“You—Donald!” she reproved him. “What are you doing here? You shouldn’t be out.”
“That’s why I came in,” he retorted drily and kissed her. “And I’m here because I couldn’t stand The Dreamerie another instant. I wanted my mother and sisters to call on you and thank you for having been so nice to me during my illness, but the idea wasn’t received, very enthusiastically. So, for the sheer sake of doing the decent thing I’ve called myself. It might please you,” he added, “to know that my father thought I should.”
“He is always tactful and kind,” she agreed.
She led him to her father’s old easy chair in the living room.
“As Dirty Dan O’Leary once remarked in my presence,” he began, “it is a long lane that hasn’t got a saloon at the end of it. I will first light a cigarette, if I may, and make myself comfortable, before putting you on the witness stand and subjecting you to a severe cross-examination. Seat yourself on that little hassock before me and in such a position that I can look squarely into your face and note flush of guilt when you fib to me.”
She obeyed, with some slight inward trepidation, and sat looking up at him demurely.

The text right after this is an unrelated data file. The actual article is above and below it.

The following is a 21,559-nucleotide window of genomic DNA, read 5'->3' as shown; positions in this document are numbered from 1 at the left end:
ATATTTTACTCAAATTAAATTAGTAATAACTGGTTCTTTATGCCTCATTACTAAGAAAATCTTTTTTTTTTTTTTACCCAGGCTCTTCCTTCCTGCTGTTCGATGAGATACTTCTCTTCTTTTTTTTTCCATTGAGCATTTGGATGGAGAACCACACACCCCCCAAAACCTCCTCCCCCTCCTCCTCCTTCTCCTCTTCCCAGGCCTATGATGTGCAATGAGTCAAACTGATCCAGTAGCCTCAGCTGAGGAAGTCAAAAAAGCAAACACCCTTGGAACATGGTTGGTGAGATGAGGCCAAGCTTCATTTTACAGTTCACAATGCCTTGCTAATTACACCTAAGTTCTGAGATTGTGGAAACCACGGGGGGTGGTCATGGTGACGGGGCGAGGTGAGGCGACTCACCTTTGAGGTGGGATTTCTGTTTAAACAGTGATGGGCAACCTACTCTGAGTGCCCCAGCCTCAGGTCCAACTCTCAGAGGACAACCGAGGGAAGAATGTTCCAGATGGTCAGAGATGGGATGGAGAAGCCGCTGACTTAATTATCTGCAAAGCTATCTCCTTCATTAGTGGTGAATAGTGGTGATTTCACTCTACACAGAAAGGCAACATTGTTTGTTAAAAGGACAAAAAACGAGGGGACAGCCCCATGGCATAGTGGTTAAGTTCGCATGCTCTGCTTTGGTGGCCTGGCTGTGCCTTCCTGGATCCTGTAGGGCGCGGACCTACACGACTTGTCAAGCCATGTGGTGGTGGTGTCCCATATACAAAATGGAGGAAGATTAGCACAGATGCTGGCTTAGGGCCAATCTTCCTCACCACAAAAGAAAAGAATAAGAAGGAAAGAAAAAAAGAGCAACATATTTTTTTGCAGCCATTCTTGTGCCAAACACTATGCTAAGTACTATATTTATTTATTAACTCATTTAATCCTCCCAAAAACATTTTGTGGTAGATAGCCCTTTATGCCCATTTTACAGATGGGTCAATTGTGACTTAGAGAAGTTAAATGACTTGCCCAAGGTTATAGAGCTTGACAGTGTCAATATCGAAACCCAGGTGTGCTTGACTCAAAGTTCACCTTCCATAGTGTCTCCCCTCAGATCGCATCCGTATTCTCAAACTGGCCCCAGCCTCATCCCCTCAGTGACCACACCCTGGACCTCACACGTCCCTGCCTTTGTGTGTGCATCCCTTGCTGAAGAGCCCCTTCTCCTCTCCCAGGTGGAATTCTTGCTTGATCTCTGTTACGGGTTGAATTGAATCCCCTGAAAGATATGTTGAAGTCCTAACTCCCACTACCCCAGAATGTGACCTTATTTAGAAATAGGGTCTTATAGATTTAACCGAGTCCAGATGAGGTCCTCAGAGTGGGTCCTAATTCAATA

“Nan,” he began, “did anybody ever suggest to you that the sporty thing for you to do would be to run away and hide where I could never find you?”
She shook her head.
“Did anybody ever suggest to you that the sporty thing for you to do would be to return to Port Agnew from your involuntary exile and inspire me with some enthusiasm for life?”
His keen perception did not fail to interpret the slight flush of embarrassment that suffused Nan’s face. “I object to that question, your honor,” she replied with cleverly simulated gaiety, “on the ground that to do so would necessitate the violation of a confidence.”
“The objection is sustained by the court. Did my father or Andrew Daney, acting for him, ever offer you any sum of money as a bribe for disappearing out of my life?”
“No. Your father offered to be very, very kind to me the morning I was leaving. We met at the railroad station and his offer was made after I informed him that I was leaving Port Agnew forever—and why. So I know he made the offer just because he wanted to be kind—because he is kind.”
“Neither he nor Daney communicated with you in anyway following your departure from Port Agnew?”
“They did not.”
“Before leaving New York or immediately after your return to Port Agnew, did you enter into verbal agreement with any member of my family or their representative to nurse me back to health and then jilt me?”
“I did not. The morning I appeared at the hospital your father, remembering my statement to him the morning I fled from Port Agnew, suspected that I had had a change of heart. He said to me: ’So this is your idea of playing the game, is it?’ I assured him then that I had not returned to Port Agnew with the intention of marrying you, but merely to stiffen your morale, as it were. He seemed quite satisfied with my explanation, which I gave him in absolute good faith.”